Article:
You may be aware of recent media reports questioning the value of taking a multivitamin. Reports like this are often confusing. By now, you know the drill: Coffee/butter/wine/fill-in-the-blank is bad for you — oh wait, never mind, it’s okay now. How are we supposed to make sense of this stuff?
Well, in addition to our general advice of moderation in all things, we suggest looking at the fine print of such reports and focusing on what questions the researchers asked, how they were answered and how those answers affect us personally.
Here’s how we break down the multivitamin story.
First, the background.
A group of medical doctors published an editorial in the December 2013 Annals of Internal Medicine: “Enough Is Enough: Stop Wasting Money on Vitamin and Mineral Supplements,” in which they stated: “we believe that the case is closed — supplementing the diet of well-nourished adults with (most) mineral or vitamin supplements has no clear benefit and might even be harmful.”
What is “well-nourished”?
It would be fantastic if you ate well enough to get all of your required nutrients on a daily basis from your diet alone. We hope you do!
But the fact is that most of us don’t eat that well. National nutrition surveys show that most adults are deficient in certain key nutrients, including vitamin D, vitamin K, zinc, magnesium, calcium, vitamin A, vitamin C, and more. Different age groups or those with certain health conditions may also be deficient in folic acid, iron and vitamin B12.
The authors failed to acknowledge the benefits of multivitamins for addressing potential nutrient inadequacies. If you feel that your diet isn’t adequately filling your needs, supplementing with multivitamins actually can be convenient and economical.
Supplements — Not Replacements
Supplements aren’t intended to replace a healthy diet. Rather, they can help keep the body strong and well by focusing on prevention and support.
If you eat moderately well, supplements can provide some extra nutritional help. But if you eat a greasy burger with fries at every meal, it’s true you can’t just pop a multivitamin and call it good. That’s the kind of miracle pill the editorial seemed to be looking for.
What about chronic disease?
This is another question the authors sought to address. Will taking vitamin and mineral supplements opens in a new tab cure cancer or other chronic diseases? While findings have been mixed, most studies have shown the answer is “no” and that certainly rings true to us.
It seems unrealistic to expect multivitamins to prevent chronic disease or death and we don’t think anyone should take them for that reason alone.
Although less dramatic, multivitamins are valuable in their intended purpose of providing insurance against nutrient deficiencies, so that optimal health and normal physiological function can be maintained.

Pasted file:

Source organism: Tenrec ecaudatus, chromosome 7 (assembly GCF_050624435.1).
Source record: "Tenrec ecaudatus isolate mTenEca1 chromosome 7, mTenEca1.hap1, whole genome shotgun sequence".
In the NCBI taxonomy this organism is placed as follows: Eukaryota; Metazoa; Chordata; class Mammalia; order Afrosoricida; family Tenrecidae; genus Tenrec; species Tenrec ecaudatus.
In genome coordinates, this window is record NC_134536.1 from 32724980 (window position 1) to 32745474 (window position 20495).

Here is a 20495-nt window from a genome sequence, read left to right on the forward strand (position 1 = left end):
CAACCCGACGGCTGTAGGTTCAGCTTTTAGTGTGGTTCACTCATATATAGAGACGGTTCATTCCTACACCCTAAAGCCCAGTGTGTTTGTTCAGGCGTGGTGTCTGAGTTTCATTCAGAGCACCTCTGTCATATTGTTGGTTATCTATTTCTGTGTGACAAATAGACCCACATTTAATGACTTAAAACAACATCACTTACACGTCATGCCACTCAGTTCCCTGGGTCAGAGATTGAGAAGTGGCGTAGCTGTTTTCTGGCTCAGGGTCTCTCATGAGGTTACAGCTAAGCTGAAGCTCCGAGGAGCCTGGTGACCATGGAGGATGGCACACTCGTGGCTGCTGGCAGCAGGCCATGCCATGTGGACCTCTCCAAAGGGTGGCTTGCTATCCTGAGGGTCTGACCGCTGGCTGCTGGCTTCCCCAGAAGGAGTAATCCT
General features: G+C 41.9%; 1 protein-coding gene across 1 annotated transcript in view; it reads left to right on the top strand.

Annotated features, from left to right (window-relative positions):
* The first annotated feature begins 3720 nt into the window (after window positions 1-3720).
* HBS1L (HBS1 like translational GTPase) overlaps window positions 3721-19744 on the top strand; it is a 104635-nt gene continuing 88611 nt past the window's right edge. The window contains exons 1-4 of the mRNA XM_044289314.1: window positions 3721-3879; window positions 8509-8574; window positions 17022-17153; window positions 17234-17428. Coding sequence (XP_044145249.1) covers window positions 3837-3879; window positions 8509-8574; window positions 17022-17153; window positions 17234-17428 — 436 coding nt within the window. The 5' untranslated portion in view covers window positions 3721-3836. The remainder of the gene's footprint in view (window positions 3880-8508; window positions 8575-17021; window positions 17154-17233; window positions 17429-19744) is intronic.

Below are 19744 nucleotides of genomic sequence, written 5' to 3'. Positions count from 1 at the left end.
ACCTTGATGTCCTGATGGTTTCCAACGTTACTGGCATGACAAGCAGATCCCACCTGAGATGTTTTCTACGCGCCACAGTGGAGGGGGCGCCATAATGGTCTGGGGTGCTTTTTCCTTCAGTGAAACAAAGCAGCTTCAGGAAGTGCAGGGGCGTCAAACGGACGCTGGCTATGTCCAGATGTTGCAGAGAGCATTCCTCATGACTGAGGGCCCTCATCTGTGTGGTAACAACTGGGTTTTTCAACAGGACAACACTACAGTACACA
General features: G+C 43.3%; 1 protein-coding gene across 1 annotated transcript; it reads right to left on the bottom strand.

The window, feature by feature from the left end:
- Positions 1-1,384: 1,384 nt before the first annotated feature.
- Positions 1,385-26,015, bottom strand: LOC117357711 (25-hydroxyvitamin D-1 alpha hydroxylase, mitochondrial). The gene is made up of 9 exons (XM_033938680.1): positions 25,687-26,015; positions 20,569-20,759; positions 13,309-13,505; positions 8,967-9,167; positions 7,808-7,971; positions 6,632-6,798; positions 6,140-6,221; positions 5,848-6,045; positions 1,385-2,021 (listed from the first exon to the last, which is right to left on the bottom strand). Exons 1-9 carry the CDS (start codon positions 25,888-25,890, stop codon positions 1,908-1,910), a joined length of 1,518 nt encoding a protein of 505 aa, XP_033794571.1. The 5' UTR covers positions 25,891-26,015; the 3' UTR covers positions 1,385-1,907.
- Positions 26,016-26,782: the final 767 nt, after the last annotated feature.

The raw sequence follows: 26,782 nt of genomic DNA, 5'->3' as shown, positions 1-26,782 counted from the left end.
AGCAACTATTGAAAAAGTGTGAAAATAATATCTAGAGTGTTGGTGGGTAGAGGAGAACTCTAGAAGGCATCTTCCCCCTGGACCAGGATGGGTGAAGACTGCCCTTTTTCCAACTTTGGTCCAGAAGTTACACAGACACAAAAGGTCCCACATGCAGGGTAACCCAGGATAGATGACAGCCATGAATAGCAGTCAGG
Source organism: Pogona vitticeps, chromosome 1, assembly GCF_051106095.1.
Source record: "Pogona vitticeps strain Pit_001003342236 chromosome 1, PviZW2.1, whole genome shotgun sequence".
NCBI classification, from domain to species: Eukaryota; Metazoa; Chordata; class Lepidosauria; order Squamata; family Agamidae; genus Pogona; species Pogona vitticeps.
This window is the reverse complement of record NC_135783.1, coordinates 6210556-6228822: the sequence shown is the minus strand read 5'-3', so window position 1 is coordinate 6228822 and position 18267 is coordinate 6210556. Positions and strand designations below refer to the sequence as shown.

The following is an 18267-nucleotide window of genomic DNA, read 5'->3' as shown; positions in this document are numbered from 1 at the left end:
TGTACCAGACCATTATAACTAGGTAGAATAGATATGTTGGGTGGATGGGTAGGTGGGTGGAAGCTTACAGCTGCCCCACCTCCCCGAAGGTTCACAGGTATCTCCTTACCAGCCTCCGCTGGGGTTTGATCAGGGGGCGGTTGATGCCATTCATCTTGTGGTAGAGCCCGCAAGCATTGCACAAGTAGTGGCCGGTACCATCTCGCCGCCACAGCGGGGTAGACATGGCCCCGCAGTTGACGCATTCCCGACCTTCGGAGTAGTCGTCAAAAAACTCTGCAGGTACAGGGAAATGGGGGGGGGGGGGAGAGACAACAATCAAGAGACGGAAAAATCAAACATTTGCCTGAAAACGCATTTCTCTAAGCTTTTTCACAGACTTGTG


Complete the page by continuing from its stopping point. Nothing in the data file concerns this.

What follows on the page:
Are supplements safe?
There’s a long history of safe use. The bulk of the research — clinical, epidemiological and laboratory — indicates that when used properly vitamin and mineral supplements do not cause harm and likely have health benefits. And when you shop at our stores, you are assured of supplements that are free of artificial colors, flavors, sweeteners and hydrogenated oils.
Ultimately, taking a multivitamin is a personal choice. You may want to consider how well you eat on a normal basis, what your energy levels are like and if you have any unique health conditions or nutritional needs.
A once-daily multi is typically lower in minerals (because they tend to be bulky) and is for someone who wants convenience, simplicity or doesn’t need more than minimum nutrient supplementation on most days.
Multis with a serving size of 3 to 6 capsules or tablets per day have higher potencies and often have added beneficial ingredients such as green foods and enzymes. With these multis, you can take more or fewer depending on how healthy you’re eating that day.
If, like the authors of the editorial, you are expecting multivitamins to combat chronic disease in the way that pharmaceutical drugs do, then taking them for that purpose is misguided.
If you are simply intending to fortify your diet, protect against common nutritional inadequacies, and, like all supplements, support health and optimal functioning, then multivitamins could be a good choice for you.
So, what do you expect from multivitamin supplementation?
For more information, see:
Council for Responsible Nutrition. “Vitamins and Minerals Are Essential to Good Health.”http://www.crnusa.org/CRNPR-VitaminsMineralsEssential121613.html.
Guallar, et al. 2013. “Enough Is Enough: Stop Wasting Money on Vitamin and Mineral Supplements.” Annals of Internal Medicine. 159: 850-851. http://annals.org/article.aspx?articleid=1789253.
Health Canada. 2012. “Do Canadian Adults Meet Their Nutrient Requirements Through Food Intake Alone?” http://www.hc-sc.gc.ca/fn-an/surveill/nutrition/commun/art-nutr-adult-eng.php.
Linus Pauling Institute. 2013. “The Case is Far from Closed for Vitamin and Mineral Supplements!”http://lpi.oregonstate.edu/news/enoughisenough-response.html.
Linus Pauling Institute’s Multivitamin/mineral Supplement Monograph: http://lpi.oregonstate.edu/infocenter/multivitamin-mineral.html
MacKay D and Wong A. 2014. “Are Multivitamins a Waste of Money? Dissecting recent multivitamin studies in the Annals of Internal Medicine.” Natural Medicine Journal. http://naturalmedicinejournal.com/journal/2014-02/are-multivitamins-waste-money/
Moshfegh A, et al. 2005. “What We Eat in America, NHANES 2001-2002: Usual nutrient intakes from food compared to dietary reference intakes.” U.S. Department of Agriculture, Agricultural Research Service. http://www.ars.usda.gov/Services/docs.htm? docid=13793.
Natural Products Association. 2013. “NPA Defends Continued Use of Multivitamins.”http://www.npainfo.org/NPA/NewsRoom/NewsReleases2013/NPA_Defends_Continued_Use_of_Multivitamins.aspx.